Small business network storage has progressed from simple peer to peer filesharing with all of its drawbacks through the phase of expensive Intel hardware and complicated Microsoft licensing back to the more realistic SMB NAS device.
The simple truth is, why should you buy more than you need or settle for less than what works?
If you have a complicated Microsoft server in place now and need to keep it, that does not mean you need to spend many thousands of dollars for another expensive box with expensive licenses just because you need more storage or an iSCSI target.
Or, if you are in the situation that my of my clients are in and have an aging Microsoft Small Business server that needs replacing does not mean you need to spend all that money on something similar when there are now other alternatives available.
SMB NAS devices are so flexible that they can either completely replace many Microsoft systems or work in tandem with them.
In the past, many businesses wanted Small Business Server just so they could have Microsoft Exchange with calendar sharing and email. But now, so many are instead opting for a web based or “cloud” solution that they no longer require or want to maintain such a complicated and costly system.
Buy only what you need. Keep the extra money to add to your profits instead of Microsoft’s.
Most SMB NAS devices require very little maintenance or updating, unlike the typical Microsoft Server solution requiring monthly updates at a minimum to maintain security.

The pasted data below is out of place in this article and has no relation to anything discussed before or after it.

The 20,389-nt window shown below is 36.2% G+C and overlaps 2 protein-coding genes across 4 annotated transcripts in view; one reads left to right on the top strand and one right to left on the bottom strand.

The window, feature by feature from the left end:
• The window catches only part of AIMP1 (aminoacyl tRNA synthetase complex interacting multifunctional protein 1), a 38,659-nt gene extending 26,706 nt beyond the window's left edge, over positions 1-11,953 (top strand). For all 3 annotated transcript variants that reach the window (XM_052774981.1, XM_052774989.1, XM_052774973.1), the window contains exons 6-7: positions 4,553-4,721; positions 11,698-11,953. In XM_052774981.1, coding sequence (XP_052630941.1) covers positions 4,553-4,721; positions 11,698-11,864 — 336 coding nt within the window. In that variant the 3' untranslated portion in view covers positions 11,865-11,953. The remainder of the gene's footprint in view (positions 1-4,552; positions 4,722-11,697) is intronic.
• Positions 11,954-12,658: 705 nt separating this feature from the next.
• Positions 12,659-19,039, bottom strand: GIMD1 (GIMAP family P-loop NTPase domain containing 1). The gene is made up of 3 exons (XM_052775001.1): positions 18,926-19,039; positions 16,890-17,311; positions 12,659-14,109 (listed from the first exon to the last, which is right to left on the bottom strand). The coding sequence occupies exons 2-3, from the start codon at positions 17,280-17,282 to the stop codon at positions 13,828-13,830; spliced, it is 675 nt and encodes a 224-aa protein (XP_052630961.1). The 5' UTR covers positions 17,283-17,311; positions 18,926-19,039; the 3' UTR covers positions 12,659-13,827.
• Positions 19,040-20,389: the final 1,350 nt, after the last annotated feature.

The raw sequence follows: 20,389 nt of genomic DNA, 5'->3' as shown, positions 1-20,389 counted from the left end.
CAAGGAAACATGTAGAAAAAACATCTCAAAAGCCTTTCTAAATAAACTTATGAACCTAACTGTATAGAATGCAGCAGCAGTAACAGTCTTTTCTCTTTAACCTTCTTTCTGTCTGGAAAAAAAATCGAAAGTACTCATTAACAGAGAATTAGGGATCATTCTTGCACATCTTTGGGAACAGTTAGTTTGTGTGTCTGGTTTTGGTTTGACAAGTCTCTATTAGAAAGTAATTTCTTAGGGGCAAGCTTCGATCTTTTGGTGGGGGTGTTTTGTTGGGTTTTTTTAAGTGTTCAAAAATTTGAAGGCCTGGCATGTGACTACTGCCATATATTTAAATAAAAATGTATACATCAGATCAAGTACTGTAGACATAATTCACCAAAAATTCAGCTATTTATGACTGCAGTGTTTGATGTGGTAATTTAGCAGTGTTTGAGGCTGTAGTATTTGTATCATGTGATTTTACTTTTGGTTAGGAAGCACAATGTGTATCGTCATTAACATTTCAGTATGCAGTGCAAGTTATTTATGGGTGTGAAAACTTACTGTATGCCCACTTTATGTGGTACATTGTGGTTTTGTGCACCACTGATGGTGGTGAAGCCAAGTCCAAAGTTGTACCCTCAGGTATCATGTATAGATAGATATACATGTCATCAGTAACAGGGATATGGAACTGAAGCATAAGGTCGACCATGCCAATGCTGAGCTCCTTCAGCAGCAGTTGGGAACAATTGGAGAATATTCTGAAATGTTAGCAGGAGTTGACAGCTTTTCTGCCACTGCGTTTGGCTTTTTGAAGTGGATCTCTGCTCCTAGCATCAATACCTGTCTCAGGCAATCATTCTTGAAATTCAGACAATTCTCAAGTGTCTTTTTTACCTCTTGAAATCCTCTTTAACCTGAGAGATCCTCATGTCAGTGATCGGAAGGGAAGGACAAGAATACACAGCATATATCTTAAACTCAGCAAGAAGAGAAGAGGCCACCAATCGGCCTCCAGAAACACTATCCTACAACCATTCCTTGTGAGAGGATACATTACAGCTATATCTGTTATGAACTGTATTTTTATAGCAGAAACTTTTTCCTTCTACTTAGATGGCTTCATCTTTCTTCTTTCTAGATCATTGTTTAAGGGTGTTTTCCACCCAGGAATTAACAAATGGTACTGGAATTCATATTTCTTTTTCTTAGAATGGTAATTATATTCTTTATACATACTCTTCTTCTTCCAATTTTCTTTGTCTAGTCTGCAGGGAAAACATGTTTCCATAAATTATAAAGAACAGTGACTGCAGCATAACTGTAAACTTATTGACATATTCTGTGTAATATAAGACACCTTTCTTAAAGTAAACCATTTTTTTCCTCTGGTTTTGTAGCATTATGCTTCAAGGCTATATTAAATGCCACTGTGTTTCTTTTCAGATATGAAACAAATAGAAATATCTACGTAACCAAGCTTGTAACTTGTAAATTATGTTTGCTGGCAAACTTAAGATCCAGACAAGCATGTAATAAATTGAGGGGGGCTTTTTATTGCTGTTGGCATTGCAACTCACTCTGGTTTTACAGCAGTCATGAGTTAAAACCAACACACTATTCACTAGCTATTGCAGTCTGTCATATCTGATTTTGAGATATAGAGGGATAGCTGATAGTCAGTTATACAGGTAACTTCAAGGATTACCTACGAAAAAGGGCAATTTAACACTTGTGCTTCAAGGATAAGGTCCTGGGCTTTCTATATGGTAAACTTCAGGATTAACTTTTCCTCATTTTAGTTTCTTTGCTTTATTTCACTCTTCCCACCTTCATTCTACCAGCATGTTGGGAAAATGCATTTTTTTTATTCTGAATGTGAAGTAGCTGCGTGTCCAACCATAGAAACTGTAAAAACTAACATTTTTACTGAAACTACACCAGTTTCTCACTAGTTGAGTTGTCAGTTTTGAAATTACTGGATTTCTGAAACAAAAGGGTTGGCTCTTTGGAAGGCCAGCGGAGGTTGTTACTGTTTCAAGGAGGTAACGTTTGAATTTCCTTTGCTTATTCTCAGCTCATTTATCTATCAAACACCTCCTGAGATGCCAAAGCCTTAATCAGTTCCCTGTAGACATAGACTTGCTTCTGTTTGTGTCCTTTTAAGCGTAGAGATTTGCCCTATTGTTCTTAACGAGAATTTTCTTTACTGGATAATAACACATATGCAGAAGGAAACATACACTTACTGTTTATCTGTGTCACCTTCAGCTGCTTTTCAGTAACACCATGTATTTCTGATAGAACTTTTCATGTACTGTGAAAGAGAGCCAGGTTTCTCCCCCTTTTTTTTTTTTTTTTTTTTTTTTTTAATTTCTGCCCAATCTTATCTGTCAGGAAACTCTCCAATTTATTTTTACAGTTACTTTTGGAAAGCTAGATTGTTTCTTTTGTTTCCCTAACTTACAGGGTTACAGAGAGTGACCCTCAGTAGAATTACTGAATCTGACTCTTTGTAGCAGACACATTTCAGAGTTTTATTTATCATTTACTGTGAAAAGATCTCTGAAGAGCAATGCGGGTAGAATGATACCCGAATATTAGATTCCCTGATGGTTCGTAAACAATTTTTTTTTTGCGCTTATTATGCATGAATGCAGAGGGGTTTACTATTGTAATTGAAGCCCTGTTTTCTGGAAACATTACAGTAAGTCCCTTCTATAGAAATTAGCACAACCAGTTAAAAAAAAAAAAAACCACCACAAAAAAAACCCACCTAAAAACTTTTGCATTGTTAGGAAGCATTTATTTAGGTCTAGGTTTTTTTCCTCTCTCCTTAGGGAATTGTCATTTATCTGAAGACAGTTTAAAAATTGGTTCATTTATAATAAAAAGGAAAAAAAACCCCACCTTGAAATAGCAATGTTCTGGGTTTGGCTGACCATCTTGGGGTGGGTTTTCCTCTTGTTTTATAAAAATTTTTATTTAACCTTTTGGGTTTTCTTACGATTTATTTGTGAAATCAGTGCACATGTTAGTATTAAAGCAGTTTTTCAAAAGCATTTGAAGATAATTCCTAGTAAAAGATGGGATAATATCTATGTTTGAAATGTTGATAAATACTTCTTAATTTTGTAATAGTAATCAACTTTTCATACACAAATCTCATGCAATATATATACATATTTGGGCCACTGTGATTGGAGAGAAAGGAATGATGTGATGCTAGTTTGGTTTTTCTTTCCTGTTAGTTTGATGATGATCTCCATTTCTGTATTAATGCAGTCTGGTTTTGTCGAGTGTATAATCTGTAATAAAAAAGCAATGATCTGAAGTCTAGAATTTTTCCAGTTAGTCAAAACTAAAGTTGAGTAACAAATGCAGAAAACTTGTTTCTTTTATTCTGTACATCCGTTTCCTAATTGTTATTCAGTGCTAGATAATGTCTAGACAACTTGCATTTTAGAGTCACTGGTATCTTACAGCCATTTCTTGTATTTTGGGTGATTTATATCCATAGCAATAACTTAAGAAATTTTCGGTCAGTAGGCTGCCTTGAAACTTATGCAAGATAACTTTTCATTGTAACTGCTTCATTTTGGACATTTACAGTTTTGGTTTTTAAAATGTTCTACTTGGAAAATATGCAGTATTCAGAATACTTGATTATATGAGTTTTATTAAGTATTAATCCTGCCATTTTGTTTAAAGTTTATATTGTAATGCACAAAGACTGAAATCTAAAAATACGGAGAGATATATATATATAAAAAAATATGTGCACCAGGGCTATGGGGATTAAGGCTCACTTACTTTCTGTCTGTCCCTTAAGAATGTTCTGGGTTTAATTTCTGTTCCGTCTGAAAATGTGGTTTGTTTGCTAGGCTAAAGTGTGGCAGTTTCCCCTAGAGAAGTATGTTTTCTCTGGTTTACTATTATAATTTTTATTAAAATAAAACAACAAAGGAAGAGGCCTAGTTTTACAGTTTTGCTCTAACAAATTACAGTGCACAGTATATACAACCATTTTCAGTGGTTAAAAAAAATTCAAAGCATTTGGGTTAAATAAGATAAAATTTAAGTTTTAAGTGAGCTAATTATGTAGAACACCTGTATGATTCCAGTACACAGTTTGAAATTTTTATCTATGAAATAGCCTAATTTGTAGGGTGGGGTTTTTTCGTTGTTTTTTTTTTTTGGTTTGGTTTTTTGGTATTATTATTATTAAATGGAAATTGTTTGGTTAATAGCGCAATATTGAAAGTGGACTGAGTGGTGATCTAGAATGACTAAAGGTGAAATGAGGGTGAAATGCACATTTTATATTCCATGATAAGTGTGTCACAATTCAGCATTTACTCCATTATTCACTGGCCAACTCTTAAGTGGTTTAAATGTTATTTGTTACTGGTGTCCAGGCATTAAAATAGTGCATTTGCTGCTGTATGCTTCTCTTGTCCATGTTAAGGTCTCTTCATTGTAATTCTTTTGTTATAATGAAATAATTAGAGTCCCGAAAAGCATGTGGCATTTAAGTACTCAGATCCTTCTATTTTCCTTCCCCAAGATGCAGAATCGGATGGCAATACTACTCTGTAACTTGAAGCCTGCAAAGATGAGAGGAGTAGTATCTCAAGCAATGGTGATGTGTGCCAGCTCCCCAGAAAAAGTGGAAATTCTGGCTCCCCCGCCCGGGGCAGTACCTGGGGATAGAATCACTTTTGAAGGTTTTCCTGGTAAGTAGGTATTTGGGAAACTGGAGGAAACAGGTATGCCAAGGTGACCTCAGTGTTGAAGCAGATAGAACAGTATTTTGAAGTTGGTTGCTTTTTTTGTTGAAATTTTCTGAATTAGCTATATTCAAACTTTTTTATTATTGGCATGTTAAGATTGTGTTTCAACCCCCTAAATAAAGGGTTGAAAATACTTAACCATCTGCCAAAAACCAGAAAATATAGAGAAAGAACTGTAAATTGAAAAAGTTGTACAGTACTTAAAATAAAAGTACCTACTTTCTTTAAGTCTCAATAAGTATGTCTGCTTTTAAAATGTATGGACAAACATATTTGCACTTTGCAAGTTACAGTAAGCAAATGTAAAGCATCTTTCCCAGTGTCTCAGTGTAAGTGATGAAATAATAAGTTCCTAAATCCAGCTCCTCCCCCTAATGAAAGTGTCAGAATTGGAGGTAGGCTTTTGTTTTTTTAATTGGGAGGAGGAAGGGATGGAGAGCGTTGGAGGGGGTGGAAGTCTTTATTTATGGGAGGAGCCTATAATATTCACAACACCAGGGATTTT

So how do you buy the right SMB NAS device for your small business network storage needs?
Start by choosing a device that is designed for business usage. Often I will see a business owner try to save some money by purchasing a home unit or prosumer NAS device that is not intended for consistent high demand access by many users.
If you already have an equipment rack, or have a jumbled mess of network electronics and should perhaps consider an equipment rack, then it makes perfect sense to be looking into rackmount NAS devices. Rackmount NAS units will certainly be built for business usage.
Desktop NAS units will come with either 4 or 6 drive bays, which certainly should be hot swapable. If you think you will need more drive bays than that, then look toward rackmount NAS which usually offer up to 12 drive bays.
If server virtualization is currently being used or you feel it is in your future, then make sure that the NAS device supports the virtualization platform you either use or expect to use. Not all SMB NAS devices fully support iSCSI targets or do so without monopolizing the data volume.
Certainly choose a model that offers gigabit networking, settle for nothing less. Often you will find dual gigabit ports on good small business network storage servers. It does not require that you buy high end products just to get the feature of NIC teaming and failover which can be nice additions.
When you plan for data volume sizing to determine quantity and size of NAS hard drives, determine first which NAS RAID level protection you will be choosing.
In fact, if you want to take advantage of the highly desirable RAID6 with dual redundancy, that decision could push you from a 4 drive unit into a 6 drive unit in the case of Netgear ReadyNAS devices which only offer that feature on 6 drive units and above.
For a full explanation of how these factors affect the SMB NAS buying decision process further, come to the small business network storage section of our website and blog where we explain these topics if further detail.
Find SMB NAS device reviews, comparisons and tips at http://NetworkStorageTips.com.
Article Source: http://EzineArticles.com/?expert=Roger_DeReu
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